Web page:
Linear TV bundle reforms on streaming
The streaming business is starting to resemble the legacy TV bundle that it was supposed to replace. News around Walmart underscores the point.
Why it matters: Investors are increasingly worried that the streaming model is not sustainable and is about to create a lot of pain across the industry.
Driving the news: Walmart held talks with media companies — including Disney, Paramount and Comcast — about bundling their streaming services with the retail giant's Walmart+ membership, the New York Times reported Tuesday.
- The bundling news out of Walmart shows how the streaming model is turning to cable-style maneuvers.
- Streaming allowed consumers to break free from onerous cable bills and long-term contracts that forced them to pay for scores of TV channels they didn't watch.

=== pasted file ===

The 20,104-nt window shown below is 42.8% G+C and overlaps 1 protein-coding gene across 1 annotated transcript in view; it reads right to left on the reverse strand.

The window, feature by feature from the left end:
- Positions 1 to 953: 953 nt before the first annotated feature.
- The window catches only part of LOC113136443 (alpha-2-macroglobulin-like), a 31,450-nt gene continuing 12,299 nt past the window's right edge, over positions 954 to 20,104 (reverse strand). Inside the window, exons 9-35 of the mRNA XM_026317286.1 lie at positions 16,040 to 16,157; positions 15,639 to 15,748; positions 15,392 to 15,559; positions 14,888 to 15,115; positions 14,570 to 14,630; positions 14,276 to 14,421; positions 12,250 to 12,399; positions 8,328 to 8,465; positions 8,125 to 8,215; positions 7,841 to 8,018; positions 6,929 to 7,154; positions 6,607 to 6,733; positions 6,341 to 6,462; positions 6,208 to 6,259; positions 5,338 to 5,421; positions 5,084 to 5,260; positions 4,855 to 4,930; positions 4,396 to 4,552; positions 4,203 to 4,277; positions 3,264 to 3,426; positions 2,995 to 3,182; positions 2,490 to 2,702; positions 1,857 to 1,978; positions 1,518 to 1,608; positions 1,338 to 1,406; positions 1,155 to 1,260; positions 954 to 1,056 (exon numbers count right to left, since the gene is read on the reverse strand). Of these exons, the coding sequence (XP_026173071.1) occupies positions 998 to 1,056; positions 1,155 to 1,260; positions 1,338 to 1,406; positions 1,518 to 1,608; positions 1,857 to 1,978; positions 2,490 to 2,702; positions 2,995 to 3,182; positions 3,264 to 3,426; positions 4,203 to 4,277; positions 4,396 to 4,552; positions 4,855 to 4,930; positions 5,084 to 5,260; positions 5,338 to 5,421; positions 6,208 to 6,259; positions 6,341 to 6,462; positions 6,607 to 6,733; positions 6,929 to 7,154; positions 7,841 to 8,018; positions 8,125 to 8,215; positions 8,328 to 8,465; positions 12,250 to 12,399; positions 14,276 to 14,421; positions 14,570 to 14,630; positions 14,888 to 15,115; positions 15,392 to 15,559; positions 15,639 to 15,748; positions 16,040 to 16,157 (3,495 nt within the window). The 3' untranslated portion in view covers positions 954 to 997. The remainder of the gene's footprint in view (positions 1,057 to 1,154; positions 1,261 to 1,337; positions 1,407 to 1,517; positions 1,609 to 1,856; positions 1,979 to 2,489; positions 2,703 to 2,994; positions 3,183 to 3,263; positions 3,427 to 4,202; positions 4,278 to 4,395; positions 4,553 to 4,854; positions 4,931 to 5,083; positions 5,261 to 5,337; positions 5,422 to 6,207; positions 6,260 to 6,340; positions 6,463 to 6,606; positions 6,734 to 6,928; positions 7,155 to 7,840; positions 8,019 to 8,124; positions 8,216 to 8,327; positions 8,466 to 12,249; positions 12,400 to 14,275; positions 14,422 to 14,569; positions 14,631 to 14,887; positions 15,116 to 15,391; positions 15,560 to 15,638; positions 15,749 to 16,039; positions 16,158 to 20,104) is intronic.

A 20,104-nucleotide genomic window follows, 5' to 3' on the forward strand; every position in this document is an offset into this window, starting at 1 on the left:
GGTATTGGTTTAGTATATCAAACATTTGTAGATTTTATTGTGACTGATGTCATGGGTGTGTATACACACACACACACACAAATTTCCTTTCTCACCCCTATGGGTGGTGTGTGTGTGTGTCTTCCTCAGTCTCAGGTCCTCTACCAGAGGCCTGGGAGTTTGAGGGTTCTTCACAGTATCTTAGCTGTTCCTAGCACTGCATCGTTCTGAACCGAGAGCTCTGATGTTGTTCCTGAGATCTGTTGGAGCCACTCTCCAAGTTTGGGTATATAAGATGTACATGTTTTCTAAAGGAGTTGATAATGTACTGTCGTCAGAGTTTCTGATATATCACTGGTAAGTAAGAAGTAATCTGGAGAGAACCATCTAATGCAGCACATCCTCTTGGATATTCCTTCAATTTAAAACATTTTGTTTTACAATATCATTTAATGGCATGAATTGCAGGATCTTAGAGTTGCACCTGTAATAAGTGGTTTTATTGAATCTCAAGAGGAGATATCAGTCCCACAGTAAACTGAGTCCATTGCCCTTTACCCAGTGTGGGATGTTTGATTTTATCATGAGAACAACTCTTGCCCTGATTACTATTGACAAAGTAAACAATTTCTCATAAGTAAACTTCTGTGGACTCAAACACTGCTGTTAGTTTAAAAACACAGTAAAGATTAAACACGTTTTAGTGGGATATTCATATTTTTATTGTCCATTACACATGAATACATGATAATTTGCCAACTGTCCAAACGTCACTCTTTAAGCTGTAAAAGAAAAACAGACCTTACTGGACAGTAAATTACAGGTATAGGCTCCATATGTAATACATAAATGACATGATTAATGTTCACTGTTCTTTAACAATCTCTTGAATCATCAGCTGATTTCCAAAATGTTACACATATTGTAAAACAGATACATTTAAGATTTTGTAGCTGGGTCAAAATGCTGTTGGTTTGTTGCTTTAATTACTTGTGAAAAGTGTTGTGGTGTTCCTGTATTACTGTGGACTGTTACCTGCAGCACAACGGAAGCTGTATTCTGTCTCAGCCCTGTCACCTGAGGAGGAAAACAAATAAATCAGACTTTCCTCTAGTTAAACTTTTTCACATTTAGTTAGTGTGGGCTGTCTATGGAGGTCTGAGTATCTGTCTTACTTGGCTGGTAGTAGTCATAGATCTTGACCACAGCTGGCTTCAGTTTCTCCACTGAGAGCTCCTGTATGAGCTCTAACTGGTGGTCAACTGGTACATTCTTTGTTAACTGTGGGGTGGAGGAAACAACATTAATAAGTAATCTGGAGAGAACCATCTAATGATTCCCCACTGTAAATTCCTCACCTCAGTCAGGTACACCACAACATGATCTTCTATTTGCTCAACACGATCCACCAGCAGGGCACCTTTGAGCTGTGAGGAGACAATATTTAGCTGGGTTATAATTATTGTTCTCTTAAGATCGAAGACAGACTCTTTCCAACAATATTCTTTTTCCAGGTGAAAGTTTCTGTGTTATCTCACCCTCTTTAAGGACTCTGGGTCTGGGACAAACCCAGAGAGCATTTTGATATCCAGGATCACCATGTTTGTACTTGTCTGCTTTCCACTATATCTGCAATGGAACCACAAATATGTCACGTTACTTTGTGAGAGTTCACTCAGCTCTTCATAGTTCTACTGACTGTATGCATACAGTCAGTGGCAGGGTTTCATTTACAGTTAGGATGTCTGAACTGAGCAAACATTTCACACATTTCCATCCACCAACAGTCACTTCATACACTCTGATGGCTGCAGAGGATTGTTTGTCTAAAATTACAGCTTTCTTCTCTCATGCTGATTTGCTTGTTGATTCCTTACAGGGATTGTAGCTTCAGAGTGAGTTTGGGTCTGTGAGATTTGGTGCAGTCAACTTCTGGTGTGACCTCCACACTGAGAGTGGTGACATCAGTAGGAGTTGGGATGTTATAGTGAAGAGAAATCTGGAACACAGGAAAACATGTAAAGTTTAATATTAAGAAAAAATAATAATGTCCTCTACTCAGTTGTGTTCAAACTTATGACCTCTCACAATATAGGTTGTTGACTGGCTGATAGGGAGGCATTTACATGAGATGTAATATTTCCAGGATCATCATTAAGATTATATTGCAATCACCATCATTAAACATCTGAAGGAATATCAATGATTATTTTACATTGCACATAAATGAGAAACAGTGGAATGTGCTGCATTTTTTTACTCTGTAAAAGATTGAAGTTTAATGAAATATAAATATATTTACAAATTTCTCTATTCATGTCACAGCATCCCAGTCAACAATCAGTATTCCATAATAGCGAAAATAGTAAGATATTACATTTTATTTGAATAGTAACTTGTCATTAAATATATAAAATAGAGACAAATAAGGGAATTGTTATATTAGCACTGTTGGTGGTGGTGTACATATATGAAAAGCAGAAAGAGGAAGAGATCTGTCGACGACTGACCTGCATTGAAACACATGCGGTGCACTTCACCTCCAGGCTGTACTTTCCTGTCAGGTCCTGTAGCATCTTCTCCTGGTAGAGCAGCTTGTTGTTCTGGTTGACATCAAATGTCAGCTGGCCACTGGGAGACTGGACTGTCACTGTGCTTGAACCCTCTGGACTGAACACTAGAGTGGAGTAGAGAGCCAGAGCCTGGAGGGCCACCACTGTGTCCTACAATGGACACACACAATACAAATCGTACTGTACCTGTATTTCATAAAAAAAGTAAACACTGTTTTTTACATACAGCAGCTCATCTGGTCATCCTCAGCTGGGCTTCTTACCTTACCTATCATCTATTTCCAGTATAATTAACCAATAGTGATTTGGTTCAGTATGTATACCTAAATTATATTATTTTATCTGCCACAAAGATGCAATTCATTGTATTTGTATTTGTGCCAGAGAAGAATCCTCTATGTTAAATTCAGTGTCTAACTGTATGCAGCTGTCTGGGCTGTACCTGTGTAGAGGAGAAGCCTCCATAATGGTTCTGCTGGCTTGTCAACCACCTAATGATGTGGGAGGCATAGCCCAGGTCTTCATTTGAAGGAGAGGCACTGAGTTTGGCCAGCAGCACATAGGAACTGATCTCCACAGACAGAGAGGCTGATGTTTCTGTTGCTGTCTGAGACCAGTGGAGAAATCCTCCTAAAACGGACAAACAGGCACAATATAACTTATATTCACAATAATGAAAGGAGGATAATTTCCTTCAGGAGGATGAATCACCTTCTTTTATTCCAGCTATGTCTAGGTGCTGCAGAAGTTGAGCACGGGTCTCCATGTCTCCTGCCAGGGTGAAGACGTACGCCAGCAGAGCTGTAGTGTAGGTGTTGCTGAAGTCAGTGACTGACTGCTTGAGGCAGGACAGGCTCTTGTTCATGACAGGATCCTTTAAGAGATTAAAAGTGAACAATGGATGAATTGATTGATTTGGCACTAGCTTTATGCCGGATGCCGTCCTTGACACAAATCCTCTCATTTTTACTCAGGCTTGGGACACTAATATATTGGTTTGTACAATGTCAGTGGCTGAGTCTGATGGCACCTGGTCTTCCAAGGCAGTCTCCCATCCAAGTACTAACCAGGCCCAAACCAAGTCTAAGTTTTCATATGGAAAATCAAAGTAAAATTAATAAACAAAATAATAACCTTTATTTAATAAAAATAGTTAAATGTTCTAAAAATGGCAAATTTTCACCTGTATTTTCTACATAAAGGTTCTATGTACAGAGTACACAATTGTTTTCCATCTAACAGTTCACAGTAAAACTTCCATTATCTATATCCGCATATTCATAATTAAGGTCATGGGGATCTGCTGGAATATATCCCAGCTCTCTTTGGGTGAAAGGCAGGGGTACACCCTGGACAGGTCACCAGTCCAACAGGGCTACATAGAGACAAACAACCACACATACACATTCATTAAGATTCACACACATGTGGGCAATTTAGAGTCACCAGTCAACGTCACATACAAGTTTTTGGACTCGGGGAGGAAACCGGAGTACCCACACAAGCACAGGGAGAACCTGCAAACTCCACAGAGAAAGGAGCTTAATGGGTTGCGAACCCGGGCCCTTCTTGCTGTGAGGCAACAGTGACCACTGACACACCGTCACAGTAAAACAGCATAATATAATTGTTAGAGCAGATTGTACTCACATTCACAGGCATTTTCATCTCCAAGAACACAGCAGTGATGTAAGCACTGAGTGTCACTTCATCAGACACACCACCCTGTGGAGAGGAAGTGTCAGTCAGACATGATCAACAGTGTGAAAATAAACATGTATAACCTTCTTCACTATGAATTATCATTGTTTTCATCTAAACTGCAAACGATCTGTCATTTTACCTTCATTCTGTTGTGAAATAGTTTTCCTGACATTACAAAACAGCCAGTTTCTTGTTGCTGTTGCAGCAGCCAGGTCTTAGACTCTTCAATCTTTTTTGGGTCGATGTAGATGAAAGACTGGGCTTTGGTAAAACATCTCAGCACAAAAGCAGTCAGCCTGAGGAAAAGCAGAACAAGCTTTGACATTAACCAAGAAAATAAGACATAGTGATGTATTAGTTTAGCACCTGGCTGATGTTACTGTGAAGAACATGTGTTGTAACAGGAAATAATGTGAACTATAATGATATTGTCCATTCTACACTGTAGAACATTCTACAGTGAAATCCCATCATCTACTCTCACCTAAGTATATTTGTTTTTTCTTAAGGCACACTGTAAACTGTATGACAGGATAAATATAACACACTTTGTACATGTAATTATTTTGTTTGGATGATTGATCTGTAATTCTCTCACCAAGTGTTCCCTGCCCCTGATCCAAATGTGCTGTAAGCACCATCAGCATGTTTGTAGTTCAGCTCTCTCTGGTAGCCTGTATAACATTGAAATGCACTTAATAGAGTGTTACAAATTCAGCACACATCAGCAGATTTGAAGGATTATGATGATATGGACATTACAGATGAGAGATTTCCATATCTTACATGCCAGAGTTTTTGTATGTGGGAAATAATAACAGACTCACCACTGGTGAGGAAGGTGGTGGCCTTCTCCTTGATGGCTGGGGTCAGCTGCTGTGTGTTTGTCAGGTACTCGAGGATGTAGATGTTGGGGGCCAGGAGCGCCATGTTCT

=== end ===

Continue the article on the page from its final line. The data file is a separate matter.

- But it's a different ballgame now.
Of note: Streaming services already have bundle partnerships with phone carriers like T-Mobile, AT&T and Verizon as a way to boost subscribers, while the phone companies subsidize the cost for their own customers as a way to win them over.
Yes, but: Streaming's growing resemblance to cable goes beyond those partnerships.
- First are FAST — or free, ad-supported streaming TV services — like PlutoTV. Warner Bros. Discovery said last week it's planning to launch its own free service. Peacock also has a free subscription.
- Cheaper, ad-supported streaming subscriptions come from Hulu, Paramount+, HBO Max, with Disney+ and Netflix launching their own over the next six months.
- At the top are ad-free streaming services like Amazon Prime Video and Apple TV+, plus more expensive ad-free tiers on other services.
💭 Tim's thought bubble: Those look an awful lot like the breakdowns between broadcast, cable and pay-cable channels.